Clinical vaccine candidates providing protection against all three to four human-pathogenic Ebolaviruses (Ebola virus, Sudan virus, Bundibugyo virus, potentially Taï Forest virus) do not currently exist (Data Sheet S4 in Supplementary Material), although preclinical data suggest that the development of such vaccines may be feasible (6). Current vaccine candidates may also not provide the long-term protective immunity (≥10 years) necessary for sustainable protection against spillover events from animal reservoirs. Two studies reported immune responses 12 months after vaccination with different Ebola virus vaccine candidates (42, 43). One of them described seroconversion in >90% of individuals after a single injection of rVSV-ZEBOV, a vesicular stomatitis virus-based Ebola virus vaccine. No or only a minor drop in antibody titers and neutralization capacity was reported 360 days after vaccination (42). A study investigating rVSV-ZEBOV and ChAd3-EBO-Z, a chimpanzee adenovirus type-3 vector-based Ebola virus vaccine, found lower seroconversion rates (rVSV-ZEBOV: 83.7%; ChAd3-EBO-Z: 70.8%) and reported the highest antibody response after 1 month and a decline afterward (43). Thus, it is not clear, whether the vaccine-induced immunity covers the time frame of 2 years (or perhaps even longer) that Ebolavirus survivors may remain contagious for (6, 4252). It is also not clear whether (and if yes, to which extent) immunity to Ebolaviruses is mediated by cell-mediated and/or humoral immune responses (53). A challenge study using non-human primates suggested that protection by adenovirus-based vaccines is cell mediated (54). This means that antigen binding and/or neutralization titers may not always correlate with protection from disease. Consequently, the efficacy levels of vaccines cannot be determined with certainty based on antibody responses at various time points post vaccination. Thus, it remains unknown whether current vaccine candidates offer the long-term protection necessary for mass vaccination programs that effectively prevent zoonotic Ebolavirus outbreaks. Ebola virus recurrences and reinfections indicate that, although natural Ebolavirus infections are generally assumed to provide long-term protection, natural infections may not always result in sustained protective immunity in every survivor, which may further complicate the development of vaccines that provide long-term protection (55, 56). In this context, the establishment of long-term immunity may be influenced by the disease treatment. In a case of relapse 9 months after discharge, it was speculated whether the treatment of the initial disease with convalescent plasma and monoclonal antibodies might have contributed to the recurrence (55).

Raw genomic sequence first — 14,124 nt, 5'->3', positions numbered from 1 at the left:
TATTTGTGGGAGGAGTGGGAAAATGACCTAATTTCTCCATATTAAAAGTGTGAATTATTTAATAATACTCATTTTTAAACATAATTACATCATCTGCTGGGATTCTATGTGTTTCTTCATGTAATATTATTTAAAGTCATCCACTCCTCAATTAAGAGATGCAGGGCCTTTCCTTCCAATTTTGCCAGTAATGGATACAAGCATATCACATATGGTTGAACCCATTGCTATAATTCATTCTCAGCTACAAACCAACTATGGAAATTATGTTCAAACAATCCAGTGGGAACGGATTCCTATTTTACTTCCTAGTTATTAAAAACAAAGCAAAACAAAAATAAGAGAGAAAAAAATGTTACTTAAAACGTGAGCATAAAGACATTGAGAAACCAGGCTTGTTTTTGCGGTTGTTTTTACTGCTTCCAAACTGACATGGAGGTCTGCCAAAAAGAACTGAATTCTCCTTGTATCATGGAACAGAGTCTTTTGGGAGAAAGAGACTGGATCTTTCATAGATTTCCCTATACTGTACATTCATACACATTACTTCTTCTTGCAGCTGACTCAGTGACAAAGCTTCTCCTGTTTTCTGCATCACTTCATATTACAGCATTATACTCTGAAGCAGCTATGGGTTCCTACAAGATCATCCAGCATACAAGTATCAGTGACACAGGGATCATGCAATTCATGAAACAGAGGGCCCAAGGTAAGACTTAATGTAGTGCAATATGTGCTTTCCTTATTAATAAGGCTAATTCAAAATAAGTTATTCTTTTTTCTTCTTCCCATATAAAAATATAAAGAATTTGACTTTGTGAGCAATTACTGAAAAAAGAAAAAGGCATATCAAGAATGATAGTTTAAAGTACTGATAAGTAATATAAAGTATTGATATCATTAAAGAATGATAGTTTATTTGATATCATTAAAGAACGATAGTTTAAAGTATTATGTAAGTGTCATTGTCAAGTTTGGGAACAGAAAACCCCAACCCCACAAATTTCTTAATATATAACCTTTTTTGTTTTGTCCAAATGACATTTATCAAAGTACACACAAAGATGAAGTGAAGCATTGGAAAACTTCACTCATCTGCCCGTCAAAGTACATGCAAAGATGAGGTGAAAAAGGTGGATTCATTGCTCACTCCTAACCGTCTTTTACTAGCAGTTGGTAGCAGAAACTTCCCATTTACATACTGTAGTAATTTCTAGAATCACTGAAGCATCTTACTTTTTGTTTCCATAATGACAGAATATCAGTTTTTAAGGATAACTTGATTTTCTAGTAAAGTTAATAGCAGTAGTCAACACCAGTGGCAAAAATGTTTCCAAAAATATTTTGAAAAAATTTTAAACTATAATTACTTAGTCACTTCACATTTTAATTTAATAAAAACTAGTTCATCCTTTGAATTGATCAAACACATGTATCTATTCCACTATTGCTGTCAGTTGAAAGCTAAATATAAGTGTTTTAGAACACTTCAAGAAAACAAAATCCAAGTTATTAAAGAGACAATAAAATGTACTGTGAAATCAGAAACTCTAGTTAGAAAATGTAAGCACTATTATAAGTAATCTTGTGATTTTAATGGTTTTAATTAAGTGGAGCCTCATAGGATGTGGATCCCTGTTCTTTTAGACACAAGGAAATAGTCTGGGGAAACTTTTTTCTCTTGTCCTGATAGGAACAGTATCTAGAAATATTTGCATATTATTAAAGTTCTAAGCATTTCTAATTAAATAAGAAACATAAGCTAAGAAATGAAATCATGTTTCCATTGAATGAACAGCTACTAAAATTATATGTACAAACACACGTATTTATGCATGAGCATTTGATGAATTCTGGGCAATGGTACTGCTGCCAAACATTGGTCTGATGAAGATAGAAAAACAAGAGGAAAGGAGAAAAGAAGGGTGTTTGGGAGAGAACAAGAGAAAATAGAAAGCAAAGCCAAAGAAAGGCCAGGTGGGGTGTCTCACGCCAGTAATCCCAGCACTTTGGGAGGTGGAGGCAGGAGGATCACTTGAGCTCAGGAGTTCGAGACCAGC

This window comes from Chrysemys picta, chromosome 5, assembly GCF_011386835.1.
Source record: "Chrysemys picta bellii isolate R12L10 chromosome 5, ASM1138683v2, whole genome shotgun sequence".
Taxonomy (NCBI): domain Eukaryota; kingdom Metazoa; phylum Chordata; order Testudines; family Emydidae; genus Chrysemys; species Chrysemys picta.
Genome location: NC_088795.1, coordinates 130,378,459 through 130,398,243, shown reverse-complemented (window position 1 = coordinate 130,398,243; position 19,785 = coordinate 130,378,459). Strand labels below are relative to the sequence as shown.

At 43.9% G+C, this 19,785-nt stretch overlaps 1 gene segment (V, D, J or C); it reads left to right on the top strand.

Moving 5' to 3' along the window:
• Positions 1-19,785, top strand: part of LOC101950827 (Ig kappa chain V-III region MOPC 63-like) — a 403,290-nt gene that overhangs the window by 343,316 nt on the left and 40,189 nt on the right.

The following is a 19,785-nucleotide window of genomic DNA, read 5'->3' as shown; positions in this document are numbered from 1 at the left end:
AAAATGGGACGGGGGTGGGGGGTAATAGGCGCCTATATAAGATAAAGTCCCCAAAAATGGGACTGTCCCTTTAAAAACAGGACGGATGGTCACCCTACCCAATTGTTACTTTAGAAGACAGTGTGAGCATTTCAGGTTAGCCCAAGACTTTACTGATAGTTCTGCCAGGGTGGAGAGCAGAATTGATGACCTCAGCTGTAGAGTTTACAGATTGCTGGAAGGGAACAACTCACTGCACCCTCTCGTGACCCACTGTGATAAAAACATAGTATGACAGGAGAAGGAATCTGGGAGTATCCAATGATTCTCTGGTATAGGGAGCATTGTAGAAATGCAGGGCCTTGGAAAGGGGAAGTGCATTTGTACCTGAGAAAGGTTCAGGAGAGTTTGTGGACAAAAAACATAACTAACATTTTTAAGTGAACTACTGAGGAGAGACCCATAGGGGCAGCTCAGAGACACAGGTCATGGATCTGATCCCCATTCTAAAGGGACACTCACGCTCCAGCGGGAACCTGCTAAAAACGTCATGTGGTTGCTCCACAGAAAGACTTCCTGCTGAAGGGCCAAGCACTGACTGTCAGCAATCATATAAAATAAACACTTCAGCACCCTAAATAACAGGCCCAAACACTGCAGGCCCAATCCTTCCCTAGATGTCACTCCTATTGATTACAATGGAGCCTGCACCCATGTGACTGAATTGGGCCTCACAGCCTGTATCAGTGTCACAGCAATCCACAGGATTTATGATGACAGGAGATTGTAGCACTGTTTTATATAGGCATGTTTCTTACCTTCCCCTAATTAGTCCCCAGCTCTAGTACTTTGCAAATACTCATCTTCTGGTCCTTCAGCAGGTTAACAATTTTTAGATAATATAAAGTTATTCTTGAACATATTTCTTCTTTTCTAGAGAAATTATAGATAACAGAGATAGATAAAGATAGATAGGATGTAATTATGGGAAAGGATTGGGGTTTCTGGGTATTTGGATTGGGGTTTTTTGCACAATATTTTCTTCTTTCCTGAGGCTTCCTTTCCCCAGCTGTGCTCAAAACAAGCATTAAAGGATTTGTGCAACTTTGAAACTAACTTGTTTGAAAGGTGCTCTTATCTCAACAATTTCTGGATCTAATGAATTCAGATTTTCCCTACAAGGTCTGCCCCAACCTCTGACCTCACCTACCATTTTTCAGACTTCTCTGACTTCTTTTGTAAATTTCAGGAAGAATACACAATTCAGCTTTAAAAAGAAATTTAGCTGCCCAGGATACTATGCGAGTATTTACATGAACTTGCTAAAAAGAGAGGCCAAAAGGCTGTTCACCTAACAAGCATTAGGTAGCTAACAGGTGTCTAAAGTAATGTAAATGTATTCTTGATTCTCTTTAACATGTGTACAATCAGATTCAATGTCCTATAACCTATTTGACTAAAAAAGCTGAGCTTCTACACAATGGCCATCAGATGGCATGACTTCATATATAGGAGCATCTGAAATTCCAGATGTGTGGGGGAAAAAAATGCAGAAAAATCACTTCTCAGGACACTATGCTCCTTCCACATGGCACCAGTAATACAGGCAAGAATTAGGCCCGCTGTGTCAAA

Limited acceptance of vaccinations may also limit Ebolavirus vaccination programs. In a rVSV-ZEBOV ring vaccination trial, only 5,837/11,841 patient contacts could be vaccinated. 34% of the contacts refused the vaccination (57). In a survey in Sierra Leone during the West African Ebola epidemic, 106/400 respondents (26.6%) were prepared to pay for a vaccination, while 290 respondents (72.5%) would have accepted a free vaccination (58). Since 74% of the population need to be vaccinated by a vaccine with a 90% efficacy to prevent an outbreak that spreads with an R0 of 3 and 83% of the population to prevent an outbreak that spreads with an R0 of 4 (Data Sheet S3 in Supplementary Material), such levels of vaccine coverage seem currently unachievable, even under the threat of an ongoing epidemic, although attitudes may change in the future if more (clinical) data becomes available. Therefore, more differentiated vaccination strategies with a focus on health-care workers and patient contacts appear more feasible.